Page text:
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‘The Summit’ Screens on RTÉ One on Monday

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Irish director Nick Ryan’s award-winning film The Summit will screen on RTÉ One next Monday, January 6th, from 9.35pm.

The gripping film chronicles one of the deadliest days in modern mountain history when 11 climbers, including Limerick man Ger McDonnell, lost their lives on the most dangerous mountain on Earth, K2. The film is from the producers of BAFTA winning Touching The Void, and the writer of Oscar winning The Cove.

Read a review of the film here

Read an interview with director Nick Ryan here

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Interview: Nick Ryan, director of ‘The Summit’

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The Summit tells the true story of the tragic deaths of 11 mountain climbers, including Limerick man Ger McDonnell, in the worst K2 climbing disaster in history. Matt Micucci chats to director Nick Ryan about the Irish feature-length documentary that is released in cinemas today.

 

How did you come across the story?


It was a huge international story at the time and I was aware of it. A friend of Ger McDonnell, the Irish climber that had died on the mountain, came up to me and told me what had happened up there and that there was more than what originally thought or reported. From that we did a couple of interviews with Pemba Gyalje Sherpa, who was at the centre of the story, the Dutch climber Wilco van Rooijen. They were very interesting, so I instantly thought ‘there’s a story here’.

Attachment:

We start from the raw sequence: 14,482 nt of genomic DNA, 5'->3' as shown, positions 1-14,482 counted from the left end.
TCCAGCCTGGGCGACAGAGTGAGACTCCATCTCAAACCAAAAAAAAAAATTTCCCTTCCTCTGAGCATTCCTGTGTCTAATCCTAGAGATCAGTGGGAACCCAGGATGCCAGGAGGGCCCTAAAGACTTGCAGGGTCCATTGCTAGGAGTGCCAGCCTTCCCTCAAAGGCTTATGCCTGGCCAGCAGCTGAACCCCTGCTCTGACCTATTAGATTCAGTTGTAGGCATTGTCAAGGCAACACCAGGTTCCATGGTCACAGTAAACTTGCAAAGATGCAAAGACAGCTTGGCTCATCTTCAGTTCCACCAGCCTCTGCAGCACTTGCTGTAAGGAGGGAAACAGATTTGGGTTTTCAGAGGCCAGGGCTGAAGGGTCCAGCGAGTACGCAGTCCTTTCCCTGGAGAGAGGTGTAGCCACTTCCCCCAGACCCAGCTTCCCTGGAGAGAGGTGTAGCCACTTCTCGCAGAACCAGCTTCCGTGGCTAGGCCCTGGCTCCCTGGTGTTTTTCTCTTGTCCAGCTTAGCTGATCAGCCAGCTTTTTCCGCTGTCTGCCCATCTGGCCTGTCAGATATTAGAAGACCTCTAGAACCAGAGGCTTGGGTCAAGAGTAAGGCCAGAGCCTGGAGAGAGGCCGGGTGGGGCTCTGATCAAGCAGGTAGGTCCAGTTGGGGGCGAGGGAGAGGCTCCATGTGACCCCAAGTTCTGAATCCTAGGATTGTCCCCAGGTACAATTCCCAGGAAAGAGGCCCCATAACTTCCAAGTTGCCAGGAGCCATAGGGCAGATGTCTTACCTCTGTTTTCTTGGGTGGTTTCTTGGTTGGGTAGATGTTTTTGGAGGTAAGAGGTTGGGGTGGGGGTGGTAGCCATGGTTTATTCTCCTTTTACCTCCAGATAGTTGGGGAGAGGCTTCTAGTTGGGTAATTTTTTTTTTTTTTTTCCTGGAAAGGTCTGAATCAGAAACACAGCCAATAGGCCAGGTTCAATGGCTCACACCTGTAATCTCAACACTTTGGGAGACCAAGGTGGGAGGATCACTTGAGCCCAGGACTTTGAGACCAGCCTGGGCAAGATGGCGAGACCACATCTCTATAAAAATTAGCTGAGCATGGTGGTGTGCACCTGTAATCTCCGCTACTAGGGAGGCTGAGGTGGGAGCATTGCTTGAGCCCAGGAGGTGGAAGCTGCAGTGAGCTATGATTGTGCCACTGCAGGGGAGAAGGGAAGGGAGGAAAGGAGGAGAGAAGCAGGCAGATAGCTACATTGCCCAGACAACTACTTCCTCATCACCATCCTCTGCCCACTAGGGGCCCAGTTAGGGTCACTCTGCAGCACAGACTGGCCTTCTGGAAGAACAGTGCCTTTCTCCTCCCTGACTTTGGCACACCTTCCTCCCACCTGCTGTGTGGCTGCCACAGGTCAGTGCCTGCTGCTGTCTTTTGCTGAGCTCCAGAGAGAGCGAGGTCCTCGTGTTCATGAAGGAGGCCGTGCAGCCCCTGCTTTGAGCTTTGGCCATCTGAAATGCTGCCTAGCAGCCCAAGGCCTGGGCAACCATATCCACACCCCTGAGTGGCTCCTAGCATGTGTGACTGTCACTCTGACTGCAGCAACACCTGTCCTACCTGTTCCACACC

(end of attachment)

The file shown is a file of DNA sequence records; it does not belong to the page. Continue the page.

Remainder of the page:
The film  makes use of archive footage actually shot during the climb. What was your process of selection when you were choosing what to use and what not to use?


The majority of the footage that exists is probably uninteresting. Climbing on a mountain like that is usually very slow. As much as we’d like that, it’s not like Vertical Limit. Even when we were doing the reconstructions, and we were at about 4,000 metres, we were still moving quite slow because at that altitude, five steps and you could be dead. Even before I looked at the footage I had made a decision that if there had been footage of the deaths I wouldn’t have used it. Thankfully, we weren’t even given the opportunity to.

 

Why wouldn’t you have used that footage?


I think it would have turned the film into a sort of a snuff film. There’s even an ethical question about recreating those scenes, which is what we did. But in that scene with the Pakistani climber sliding to his death is the actual audio, because one of the cameras was rolling in his pocket.

 

You were also able to get some very personal and intimate interviews.


The most challenging part of this film was not shooting on mountains. It was talking to people and asking them to re-live the most difficult and darkest days of their lives. It was very difficult to ask Cecilie Skog to describe the death of her husband. It had been two and a half years and for the longest time I thought that she wasn’t going to want to talk about it, so I didn’t even try to approach her. But when I did call her and I spoke to her, she said she would think about it and we flew over. But it’s not easy.

 

The Summit also comes across as the film that comes up with an important truth about what happened on that controversial K2 climb. Did you feel the weight of that responsibility on your shoulder?